Premises Liability Action
In order to recover in a premises liability action, your attorney has to prove that an unsafe condition existed on the premises and that particular dangerous condition was directly responsible for your injury. Several questions that must be asked are: Did the property owner know about the defect? Did the owner take reasonable precautions to protect the public from it? Did the property owner create the defect?
Types of Premises Liability Cases
Slip and Fall accidents
Defective escalators or elevators
Dangerous stairwell or stairwell conditions
Supermarket and retail store accidents
Train and subway accidents
Snow and ice accidents
Swimming pool accidents
Negligent road design / Roadway neglect
Dog bites / Animal attacks.
Types of damages
Medical treatment: including hospital payments, bills, physician visits, medications, physical therapy, pain management and medical devices, such as cane and walkers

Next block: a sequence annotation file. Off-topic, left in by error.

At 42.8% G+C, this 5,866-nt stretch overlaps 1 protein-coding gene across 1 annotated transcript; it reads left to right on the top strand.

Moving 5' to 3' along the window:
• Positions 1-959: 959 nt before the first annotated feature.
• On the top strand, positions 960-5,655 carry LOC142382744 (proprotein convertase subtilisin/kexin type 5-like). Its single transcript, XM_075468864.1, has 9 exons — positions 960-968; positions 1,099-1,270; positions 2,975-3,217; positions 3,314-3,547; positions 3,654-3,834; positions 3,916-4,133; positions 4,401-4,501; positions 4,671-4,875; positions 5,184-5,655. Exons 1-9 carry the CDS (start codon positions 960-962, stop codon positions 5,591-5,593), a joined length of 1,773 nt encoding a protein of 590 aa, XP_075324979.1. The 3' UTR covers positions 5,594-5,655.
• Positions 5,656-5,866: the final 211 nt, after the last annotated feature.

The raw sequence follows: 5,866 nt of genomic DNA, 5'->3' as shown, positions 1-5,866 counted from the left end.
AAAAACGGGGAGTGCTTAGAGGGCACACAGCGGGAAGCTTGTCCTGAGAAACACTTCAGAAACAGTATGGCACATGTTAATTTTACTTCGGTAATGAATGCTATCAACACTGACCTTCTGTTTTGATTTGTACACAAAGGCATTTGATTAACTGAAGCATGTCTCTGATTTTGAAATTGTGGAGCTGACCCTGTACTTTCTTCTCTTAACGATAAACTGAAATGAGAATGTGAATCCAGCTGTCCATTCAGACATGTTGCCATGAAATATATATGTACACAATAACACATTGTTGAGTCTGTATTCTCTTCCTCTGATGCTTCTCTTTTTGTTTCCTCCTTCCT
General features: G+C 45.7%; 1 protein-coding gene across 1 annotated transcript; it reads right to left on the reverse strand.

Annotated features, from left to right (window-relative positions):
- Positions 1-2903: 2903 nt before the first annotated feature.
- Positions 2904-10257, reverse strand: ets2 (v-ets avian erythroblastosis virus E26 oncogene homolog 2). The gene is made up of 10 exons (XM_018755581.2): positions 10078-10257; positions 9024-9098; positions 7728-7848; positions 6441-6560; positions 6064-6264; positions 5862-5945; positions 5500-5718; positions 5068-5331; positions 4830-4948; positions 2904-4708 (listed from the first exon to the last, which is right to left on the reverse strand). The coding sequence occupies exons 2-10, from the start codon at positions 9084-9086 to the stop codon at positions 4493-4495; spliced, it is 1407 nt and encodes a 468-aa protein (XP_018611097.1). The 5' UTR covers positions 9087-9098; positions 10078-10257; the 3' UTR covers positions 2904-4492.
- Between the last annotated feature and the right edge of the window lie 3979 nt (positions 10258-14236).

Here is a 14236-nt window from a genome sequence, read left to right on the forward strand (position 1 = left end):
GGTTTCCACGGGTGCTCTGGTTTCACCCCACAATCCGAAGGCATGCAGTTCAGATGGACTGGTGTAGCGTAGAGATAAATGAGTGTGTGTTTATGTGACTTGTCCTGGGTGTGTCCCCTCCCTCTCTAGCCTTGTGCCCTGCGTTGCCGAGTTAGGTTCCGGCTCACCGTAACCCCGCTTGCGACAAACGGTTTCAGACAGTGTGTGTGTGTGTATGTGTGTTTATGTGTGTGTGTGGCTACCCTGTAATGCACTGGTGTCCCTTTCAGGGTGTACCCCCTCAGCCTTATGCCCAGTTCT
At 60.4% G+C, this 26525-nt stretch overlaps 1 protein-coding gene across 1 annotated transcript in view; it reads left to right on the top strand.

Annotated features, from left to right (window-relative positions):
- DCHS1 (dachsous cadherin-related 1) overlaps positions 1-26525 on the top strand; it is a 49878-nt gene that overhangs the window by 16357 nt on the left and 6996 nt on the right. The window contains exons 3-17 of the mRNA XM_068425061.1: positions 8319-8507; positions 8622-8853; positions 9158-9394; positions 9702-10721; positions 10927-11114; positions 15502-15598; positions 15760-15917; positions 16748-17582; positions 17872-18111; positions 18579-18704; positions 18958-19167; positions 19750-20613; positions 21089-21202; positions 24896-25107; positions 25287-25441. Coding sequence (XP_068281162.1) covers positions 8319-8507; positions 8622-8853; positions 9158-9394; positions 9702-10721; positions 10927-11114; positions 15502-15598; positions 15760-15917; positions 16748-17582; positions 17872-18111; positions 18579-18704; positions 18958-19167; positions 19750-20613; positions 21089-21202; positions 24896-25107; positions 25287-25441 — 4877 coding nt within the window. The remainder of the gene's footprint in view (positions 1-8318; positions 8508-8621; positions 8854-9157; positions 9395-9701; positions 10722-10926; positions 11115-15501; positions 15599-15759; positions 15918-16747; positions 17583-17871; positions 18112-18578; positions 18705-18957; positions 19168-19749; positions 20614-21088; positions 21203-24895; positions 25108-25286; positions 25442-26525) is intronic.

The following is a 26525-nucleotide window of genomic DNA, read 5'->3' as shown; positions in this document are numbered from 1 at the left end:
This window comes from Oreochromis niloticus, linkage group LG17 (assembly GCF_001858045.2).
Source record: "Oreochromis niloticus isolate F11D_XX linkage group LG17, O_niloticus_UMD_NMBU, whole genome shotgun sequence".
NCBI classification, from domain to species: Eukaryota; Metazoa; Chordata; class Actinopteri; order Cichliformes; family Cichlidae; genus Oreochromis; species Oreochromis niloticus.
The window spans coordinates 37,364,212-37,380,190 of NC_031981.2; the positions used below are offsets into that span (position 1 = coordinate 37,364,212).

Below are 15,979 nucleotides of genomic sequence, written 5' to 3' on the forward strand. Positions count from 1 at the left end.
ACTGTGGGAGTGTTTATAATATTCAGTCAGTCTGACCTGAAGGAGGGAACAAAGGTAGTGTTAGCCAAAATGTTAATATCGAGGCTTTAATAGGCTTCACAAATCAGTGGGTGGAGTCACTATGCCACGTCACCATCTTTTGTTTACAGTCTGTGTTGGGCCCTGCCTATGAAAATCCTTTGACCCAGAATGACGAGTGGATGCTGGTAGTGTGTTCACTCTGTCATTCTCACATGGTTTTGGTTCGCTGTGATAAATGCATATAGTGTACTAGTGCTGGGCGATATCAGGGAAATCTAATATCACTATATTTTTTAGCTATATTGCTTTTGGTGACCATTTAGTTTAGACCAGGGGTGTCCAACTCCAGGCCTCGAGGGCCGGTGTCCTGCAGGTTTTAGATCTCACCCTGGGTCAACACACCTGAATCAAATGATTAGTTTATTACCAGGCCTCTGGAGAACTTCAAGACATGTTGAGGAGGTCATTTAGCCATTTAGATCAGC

Lost income: for the money you couldn't earn while you were unable to return to work. In addition, you can receive compensation for "lost earning capacity," for future lost wages if you are unable to perform some of the same job duties as before.
Property loss: for property that was damaged or destroyed due to the accident.
Pain and suffering: compensation for the physical and mental suffering you experienced as a result of your injuries.
Emotional distress: if a serious accident caused you mental and emotional pain and suffering
Loss of enjoyment: if you are no longer able to engage in activities you once enjoyed.
Loss of consortium: for the impact your accident had on your spousal relationship.
Get answers to our most frequently asked questions about premises accidents.
If you have been hurt on someone else's property, you might have a claim for personal injuries. In general, a property owner has a duty to protect the public from injury on his or her property. If you suffer an injury because the premises owner failed to meet that duty, you may have a case.
Depending on where you fell, the property owner is usually responsible. If the sidewalk is a public sidewalk, absent certain exceptions, the City of New York can be held responsible.
Immediately take pictures of the defect. If you fail to take pictures, you run the risk of the landlord or property owner repairing the defect and not being able to prove your case.